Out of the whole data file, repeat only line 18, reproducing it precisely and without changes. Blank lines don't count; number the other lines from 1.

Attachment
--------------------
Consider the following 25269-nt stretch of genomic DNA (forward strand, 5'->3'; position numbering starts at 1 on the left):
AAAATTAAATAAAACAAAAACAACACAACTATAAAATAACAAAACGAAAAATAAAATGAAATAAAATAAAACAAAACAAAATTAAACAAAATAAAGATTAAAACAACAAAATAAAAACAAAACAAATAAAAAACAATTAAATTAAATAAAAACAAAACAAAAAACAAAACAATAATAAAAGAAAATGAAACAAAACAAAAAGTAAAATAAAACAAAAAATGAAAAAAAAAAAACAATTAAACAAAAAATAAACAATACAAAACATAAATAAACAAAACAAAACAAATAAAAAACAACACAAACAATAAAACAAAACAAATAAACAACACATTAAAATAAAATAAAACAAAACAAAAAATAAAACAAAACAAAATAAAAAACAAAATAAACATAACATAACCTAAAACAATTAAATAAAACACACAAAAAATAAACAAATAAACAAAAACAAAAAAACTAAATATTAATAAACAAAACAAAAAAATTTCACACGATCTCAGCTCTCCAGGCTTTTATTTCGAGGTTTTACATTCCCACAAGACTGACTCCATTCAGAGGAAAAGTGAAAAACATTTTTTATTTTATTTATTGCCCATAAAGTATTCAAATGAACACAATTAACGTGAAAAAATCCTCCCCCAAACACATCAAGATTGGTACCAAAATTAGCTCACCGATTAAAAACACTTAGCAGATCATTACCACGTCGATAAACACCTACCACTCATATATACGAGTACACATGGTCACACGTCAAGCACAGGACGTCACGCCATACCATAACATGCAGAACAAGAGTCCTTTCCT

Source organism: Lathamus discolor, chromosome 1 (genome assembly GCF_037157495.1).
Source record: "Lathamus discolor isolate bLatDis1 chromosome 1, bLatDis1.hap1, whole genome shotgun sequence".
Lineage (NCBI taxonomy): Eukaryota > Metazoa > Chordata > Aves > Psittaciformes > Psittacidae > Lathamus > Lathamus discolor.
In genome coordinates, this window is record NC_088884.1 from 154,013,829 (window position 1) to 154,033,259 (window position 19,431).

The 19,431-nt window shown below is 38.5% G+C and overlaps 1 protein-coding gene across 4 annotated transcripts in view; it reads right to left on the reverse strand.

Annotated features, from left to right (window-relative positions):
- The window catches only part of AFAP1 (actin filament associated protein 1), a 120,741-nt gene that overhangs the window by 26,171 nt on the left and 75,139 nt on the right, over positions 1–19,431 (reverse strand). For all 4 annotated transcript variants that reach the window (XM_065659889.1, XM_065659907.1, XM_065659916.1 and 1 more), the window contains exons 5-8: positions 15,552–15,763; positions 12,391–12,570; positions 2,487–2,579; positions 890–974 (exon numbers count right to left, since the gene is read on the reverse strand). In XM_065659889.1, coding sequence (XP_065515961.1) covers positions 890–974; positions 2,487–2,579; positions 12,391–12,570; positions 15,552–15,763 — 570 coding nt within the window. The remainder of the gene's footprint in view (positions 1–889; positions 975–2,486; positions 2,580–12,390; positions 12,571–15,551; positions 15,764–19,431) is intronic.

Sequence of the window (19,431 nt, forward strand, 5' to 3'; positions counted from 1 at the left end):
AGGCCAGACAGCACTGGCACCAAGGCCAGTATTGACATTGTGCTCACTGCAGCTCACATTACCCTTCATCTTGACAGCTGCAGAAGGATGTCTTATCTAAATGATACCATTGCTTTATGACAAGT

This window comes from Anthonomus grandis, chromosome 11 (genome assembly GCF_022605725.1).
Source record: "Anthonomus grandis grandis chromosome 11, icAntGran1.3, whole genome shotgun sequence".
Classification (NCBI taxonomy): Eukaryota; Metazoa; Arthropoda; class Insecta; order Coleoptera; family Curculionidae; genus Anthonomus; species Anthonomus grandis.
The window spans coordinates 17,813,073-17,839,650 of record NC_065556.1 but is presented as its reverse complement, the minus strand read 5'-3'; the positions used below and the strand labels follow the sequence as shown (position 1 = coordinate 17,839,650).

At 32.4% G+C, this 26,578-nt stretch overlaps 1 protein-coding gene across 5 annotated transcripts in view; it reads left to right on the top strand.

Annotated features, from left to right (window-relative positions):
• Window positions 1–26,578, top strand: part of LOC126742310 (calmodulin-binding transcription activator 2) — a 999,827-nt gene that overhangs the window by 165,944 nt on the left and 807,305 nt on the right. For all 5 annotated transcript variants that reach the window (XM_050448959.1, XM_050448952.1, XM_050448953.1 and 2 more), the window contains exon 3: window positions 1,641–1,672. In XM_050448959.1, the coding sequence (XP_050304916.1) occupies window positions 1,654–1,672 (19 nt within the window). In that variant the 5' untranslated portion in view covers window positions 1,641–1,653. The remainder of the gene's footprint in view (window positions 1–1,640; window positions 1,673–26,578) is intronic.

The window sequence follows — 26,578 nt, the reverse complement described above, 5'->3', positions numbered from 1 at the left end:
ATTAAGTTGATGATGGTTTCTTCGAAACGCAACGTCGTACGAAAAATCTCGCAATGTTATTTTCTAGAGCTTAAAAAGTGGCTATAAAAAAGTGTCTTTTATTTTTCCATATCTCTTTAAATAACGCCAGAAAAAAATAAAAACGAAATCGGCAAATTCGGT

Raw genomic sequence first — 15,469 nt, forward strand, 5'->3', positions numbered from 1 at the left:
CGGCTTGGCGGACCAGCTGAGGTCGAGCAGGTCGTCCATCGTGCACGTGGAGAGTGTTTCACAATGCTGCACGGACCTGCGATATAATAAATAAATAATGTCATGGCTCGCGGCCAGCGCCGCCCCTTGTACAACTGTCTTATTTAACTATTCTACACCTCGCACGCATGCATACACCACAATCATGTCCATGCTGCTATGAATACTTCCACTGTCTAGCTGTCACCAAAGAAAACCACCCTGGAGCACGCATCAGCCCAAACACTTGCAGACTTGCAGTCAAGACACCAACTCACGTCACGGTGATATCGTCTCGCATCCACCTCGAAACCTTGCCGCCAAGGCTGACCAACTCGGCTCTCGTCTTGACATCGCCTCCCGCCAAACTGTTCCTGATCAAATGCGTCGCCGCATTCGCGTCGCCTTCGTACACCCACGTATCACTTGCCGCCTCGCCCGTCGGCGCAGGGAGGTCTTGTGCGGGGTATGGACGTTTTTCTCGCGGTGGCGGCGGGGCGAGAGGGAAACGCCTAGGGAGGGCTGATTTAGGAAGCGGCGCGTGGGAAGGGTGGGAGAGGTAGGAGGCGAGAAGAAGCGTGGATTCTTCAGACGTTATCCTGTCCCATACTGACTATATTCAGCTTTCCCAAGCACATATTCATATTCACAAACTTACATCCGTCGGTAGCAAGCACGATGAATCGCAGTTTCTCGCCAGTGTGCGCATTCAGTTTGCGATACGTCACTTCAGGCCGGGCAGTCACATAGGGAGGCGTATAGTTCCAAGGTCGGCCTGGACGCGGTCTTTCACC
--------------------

• Window positions 1–26,578, top strand: part of LOC126742310 (calmodulin-binding transcription activator 2) — a 999,827-nt gene that overhangs the window by 165,944 nt on the left and 807,305 nt on the right. For all 5 annotated transcript variants that reach the window (XM_050448959.1, XM_050448952.1, XM_050448953.1 and 2 more), the window contains exon 3: window positions 1,641–1,672. In XM_050448959.1, the coding sequence (XP_050304916.1) occupies window positions 1,654–1,672 (19 nt within the window). In that variant the 5' untranslated portion in view covers window positions 1,641–1,653. The remainder of the gene's footprint in view (window positions 1–1,640; window positions 1,673–26,578) is intronic.